Carey Mulligan sings a slow, torchy rendition of New York, New York in Shame, director Steve McQueen allowing the entire song to unfurl as the camera peers into her face and then into that of her brother, played by Michael Fassbender, and we wonder why these two urbane siblings are so shattered by this musty anthem about how if you make it there, you can make it anywhere. Fassbender and Mulligan play Brandon and Sissy Sullivan, and if they’re not the most convincing pair of New Jerseyans (Fassbender’s Irishness, at least, is written in as part of his character’s background) they are terribly believable as two people engaged in ongoing and so far hopeless acts of reinvention.
We never learn what happened to them growing up, other than that it was rough — “We’re not bad people. We just come from a bad place,” Sissy pleads — but the marks it’s left may be indelible. She wears her damage closer to the surface, not just as self-harm marks on her skin but in the carelessness with which she treats herself — she’s discarded by two men over the course of the film, if you’re not counting her brother, pleading with a lover who breaks with her over the phone and then hopping in bed with Brandon’s skeezy married boss David (James Badge Dale) the next night.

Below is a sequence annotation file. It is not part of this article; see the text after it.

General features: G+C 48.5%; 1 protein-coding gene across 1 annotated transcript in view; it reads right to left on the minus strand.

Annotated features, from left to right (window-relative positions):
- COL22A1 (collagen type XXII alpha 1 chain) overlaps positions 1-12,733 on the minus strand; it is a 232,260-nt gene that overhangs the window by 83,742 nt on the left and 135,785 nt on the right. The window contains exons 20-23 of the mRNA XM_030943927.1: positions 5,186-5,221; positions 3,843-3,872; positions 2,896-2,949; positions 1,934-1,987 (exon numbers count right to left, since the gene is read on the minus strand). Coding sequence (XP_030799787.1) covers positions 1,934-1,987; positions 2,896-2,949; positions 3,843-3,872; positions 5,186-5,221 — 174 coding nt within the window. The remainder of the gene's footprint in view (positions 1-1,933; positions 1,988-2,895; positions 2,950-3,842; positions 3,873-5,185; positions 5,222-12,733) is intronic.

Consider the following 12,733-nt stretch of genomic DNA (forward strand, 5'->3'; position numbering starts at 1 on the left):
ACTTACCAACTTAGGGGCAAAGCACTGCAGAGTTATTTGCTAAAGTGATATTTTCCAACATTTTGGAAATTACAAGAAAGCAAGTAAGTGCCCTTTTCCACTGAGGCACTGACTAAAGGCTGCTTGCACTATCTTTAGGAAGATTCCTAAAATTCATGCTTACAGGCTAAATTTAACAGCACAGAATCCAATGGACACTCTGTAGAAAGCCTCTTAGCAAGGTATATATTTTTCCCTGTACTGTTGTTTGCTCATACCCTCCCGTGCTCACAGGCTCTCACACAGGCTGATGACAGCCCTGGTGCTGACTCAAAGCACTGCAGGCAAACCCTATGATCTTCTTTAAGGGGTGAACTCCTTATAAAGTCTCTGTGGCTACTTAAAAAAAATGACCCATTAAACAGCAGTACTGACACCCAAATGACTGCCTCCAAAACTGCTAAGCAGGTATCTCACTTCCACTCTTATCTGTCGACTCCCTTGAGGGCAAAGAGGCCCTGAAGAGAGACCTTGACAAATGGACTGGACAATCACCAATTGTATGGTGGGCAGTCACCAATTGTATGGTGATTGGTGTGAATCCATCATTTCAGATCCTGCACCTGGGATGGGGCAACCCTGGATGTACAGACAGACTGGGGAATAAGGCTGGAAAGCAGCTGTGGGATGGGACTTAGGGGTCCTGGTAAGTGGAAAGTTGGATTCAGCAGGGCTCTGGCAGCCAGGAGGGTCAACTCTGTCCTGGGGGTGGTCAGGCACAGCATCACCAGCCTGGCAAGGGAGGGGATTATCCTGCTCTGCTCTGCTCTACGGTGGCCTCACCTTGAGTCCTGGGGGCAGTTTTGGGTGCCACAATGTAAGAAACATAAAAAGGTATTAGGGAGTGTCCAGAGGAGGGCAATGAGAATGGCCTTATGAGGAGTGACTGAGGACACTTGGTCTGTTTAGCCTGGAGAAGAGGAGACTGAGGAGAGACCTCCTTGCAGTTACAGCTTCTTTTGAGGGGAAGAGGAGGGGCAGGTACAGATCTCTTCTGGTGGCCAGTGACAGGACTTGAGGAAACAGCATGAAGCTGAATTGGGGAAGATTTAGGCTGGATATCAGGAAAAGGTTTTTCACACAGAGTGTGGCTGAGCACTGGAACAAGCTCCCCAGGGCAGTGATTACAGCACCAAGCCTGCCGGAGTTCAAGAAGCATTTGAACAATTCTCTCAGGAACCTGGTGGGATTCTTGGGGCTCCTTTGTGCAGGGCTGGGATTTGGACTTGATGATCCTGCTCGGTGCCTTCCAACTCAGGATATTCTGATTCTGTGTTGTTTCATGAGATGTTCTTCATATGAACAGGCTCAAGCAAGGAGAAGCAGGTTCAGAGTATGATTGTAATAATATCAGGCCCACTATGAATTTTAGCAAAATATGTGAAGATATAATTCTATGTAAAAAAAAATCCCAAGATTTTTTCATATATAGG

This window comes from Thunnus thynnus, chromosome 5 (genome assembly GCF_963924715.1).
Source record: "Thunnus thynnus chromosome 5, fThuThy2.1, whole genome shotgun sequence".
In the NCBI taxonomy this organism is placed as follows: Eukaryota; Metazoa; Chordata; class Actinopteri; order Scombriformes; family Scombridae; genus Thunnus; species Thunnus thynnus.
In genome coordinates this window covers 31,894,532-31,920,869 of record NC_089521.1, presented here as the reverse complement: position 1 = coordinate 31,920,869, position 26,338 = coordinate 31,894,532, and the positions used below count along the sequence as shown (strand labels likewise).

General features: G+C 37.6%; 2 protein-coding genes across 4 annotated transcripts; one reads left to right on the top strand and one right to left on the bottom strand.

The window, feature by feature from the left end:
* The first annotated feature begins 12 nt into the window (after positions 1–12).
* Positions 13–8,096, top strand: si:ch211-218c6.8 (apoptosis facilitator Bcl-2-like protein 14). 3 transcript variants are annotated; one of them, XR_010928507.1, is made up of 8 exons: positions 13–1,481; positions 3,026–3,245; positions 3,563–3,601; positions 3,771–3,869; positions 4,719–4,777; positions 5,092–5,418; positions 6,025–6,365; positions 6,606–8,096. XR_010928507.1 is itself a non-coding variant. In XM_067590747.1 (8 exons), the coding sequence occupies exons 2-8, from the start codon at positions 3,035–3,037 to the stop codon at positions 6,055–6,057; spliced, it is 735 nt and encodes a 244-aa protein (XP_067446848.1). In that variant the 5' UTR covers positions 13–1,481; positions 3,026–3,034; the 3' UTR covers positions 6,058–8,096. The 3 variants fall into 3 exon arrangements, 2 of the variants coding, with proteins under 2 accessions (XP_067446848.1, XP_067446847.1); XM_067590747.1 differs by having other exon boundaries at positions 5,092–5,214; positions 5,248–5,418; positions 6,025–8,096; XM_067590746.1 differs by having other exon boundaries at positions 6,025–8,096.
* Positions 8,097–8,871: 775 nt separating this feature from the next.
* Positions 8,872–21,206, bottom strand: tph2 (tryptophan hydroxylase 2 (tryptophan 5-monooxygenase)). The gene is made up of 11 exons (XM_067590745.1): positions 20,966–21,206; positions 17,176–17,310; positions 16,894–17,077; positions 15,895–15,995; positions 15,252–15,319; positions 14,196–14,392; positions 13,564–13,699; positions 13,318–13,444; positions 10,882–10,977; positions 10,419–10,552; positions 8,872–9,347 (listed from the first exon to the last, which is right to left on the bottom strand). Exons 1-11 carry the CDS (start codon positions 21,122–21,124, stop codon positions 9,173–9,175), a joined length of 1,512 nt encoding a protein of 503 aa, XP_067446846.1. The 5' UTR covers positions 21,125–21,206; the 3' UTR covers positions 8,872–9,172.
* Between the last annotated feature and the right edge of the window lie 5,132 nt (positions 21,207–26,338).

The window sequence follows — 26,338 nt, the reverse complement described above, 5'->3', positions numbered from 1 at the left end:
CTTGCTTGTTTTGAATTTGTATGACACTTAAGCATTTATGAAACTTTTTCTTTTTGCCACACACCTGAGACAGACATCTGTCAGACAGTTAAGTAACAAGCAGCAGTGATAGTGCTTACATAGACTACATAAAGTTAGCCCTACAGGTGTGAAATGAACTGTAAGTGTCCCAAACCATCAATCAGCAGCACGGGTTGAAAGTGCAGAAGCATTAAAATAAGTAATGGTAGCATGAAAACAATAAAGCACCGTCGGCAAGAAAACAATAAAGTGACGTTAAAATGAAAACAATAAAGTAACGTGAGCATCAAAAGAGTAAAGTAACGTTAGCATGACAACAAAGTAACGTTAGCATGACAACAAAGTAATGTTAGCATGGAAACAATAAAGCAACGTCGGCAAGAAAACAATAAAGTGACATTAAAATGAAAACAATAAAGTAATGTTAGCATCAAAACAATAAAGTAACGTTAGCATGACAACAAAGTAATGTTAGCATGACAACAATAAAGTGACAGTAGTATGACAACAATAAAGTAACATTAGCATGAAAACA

Brandon appears to have his life more together, though it’s just a facade of control, with his incomprehensible high-powered job, his perfect suits and his soulless white box of a bachelor’s condo on 31st Street. The closest thing he has to a friend is David, who just uses him as a wingman at bars and has no compunctions about bagging his sister and then ignoring her calls. And despite the protective shell of success with which he’s surrounded himself, Brandon’s as much of a desperate disaster as his sister, his Manhattan lifestyle only a lux version of an addict’s sanctuary within which he can compulsively fuck his way through a vast array of women, some picked up at bars and others paid to be there.
It’s a lifestyle that’s only sustainable in isolation, and Sissy’s presence in Brandon’s space, her awareness of the person he was and still is chips away at his hard-won, unstable existence. Shame is about a sex addict, but to call it a film about sex addiction puts too much weight on this portrait’s barely sketched in cause and effect — whatever happened to Brandon, it left him obsessed with the oblivion offered by physical gratification and unable to connect with people on any other level. Shame is an achingly sad film about the failure of the belief that if you could just get away and start somewhere new, you’d be whole again. Brandon and Sissy can leave the past behind, but they can’t get away from themselves.